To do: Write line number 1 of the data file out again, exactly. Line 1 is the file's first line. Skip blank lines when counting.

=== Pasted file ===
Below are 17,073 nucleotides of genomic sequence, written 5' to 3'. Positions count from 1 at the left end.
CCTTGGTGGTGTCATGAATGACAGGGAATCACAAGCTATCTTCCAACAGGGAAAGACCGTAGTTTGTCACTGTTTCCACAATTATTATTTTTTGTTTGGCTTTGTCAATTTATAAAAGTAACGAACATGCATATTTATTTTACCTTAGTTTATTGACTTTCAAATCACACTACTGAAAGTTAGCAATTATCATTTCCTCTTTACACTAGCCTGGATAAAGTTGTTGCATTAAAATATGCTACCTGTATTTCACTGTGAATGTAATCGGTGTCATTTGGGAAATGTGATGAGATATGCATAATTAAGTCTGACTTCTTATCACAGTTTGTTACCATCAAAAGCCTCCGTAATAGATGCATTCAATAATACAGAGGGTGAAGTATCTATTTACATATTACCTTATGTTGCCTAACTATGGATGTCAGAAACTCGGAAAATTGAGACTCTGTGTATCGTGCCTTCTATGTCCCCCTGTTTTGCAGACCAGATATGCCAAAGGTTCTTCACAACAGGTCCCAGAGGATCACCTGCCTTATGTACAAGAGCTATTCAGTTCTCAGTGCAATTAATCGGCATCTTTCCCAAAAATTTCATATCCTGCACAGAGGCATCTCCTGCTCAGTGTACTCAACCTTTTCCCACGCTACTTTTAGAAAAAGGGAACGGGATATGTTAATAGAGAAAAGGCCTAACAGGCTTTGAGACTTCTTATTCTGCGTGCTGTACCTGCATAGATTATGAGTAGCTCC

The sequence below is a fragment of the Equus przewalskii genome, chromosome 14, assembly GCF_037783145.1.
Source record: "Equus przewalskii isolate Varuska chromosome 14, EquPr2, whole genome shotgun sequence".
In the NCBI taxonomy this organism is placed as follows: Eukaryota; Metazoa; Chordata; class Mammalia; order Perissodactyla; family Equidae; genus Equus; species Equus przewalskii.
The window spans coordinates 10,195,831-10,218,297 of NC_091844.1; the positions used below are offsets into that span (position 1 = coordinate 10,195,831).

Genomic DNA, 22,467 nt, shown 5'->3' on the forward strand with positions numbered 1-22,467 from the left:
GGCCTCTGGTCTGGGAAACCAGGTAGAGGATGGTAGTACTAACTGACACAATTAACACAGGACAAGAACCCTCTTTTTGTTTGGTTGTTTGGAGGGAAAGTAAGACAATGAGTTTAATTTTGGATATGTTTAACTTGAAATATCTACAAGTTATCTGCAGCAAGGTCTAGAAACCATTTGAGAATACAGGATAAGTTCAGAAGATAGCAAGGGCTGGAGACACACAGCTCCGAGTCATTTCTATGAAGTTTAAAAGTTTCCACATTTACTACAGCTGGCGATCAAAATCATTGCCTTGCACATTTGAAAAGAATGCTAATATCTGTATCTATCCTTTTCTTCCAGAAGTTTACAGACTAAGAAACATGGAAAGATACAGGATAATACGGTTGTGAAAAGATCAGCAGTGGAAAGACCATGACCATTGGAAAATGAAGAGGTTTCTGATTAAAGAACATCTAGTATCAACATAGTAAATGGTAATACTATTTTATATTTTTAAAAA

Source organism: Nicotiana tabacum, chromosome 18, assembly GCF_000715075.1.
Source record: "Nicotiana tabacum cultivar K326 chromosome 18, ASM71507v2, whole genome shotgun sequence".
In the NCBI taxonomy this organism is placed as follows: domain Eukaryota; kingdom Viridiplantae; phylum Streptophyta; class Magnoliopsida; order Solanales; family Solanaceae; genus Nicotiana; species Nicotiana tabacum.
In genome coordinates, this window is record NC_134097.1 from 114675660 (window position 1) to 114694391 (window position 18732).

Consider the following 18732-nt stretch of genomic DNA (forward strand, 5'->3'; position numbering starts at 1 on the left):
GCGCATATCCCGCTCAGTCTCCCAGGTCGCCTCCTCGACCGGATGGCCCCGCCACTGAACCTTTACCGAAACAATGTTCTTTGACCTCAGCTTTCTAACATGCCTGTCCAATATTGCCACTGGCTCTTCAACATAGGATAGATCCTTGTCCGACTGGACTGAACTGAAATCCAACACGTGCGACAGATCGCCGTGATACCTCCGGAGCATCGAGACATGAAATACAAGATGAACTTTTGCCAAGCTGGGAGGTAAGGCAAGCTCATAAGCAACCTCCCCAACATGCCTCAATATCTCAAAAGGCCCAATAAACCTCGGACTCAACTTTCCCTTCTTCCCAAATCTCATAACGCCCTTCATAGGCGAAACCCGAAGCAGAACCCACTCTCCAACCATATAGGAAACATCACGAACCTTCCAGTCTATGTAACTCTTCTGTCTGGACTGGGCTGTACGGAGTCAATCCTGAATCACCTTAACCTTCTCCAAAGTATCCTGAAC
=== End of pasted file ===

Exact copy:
Below are 17,073 nucleotides of genomic sequence, written 5' to 3'. Positions count from 1 at the left end.